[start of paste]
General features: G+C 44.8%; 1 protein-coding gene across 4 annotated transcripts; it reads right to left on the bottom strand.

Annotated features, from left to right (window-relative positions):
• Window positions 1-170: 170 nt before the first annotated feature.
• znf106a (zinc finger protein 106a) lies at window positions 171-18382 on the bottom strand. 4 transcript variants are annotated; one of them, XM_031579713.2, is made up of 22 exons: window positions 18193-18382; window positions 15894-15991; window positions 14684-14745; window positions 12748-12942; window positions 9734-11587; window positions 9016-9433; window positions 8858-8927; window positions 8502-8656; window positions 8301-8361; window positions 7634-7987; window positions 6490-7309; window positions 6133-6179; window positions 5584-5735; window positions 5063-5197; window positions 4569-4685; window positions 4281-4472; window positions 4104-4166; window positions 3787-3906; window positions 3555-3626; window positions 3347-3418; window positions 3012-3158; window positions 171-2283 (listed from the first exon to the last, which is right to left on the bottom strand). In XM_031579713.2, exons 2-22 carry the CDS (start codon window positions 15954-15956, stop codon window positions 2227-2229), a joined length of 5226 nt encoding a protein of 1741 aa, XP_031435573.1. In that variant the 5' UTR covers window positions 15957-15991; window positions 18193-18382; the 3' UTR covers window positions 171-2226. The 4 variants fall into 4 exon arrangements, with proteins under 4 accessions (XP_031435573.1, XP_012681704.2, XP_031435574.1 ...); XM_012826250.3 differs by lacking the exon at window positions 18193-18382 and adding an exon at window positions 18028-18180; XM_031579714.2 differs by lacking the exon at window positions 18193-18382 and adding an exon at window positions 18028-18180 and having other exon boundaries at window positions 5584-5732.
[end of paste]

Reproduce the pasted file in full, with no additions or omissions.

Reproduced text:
General features: G+C 44.8%; 1 protein-coding gene across 4 annotated transcripts; it reads right to left on the bottom strand.

Annotated features, from left to right (window-relative positions):
• Window positions 1-170: 170 nt before the first annotated feature.
• znf106a (zinc finger protein 106a) lies at window positions 171-18382 on the bottom strand. 4 transcript variants are annotated; one of them, XM_031579713.2, is made up of 22 exons: window positions 18193-18382; window positions 15894-15991; window positions 14684-14745; window positions 12748-12942; window positions 9734-11587; window positions 9016-9433; window positions 8858-8927; window positions 8502-8656; window positions 8301-8361; window positions 7634-7987; window positions 6490-7309; window positions 6133-6179; window positions 5584-5735; window positions 5063-5197; window positions 4569-4685; window positions 4281-4472; window positions 4104-4166; window positions 3787-3906; window positions 3555-3626; window positions 3347-3418; window positions 3012-3158; window positions 171-2283 (listed from the first exon to the last, which is right to left on the bottom strand). In XM_031579713.2, exons 2-22 carry the CDS (start codon window positions 15954-15956, stop codon window positions 2227-2229), a joined length of 5226 nt encoding a protein of 1741 aa, XP_031435573.1. In that variant the 5' UTR covers window positions 15957-15991; window positions 18193-18382; the 3' UTR covers window positions 171-2226. The 4 variants fall into 4 exon arrangements, with proteins under 4 accessions (XP_031435573.1, XP_012681704.2, XP_031435574.1 ...); XM_012826250.3 differs by lacking the exon at window positions 18193-18382 and adding an exon at window positions 18028-18180; XM_031579714.2 differs by lacking the exon at window positions 18193-18382 and adding an exon at window positions 18028-18180 and having other exon boundaries at window positions 5584-5732.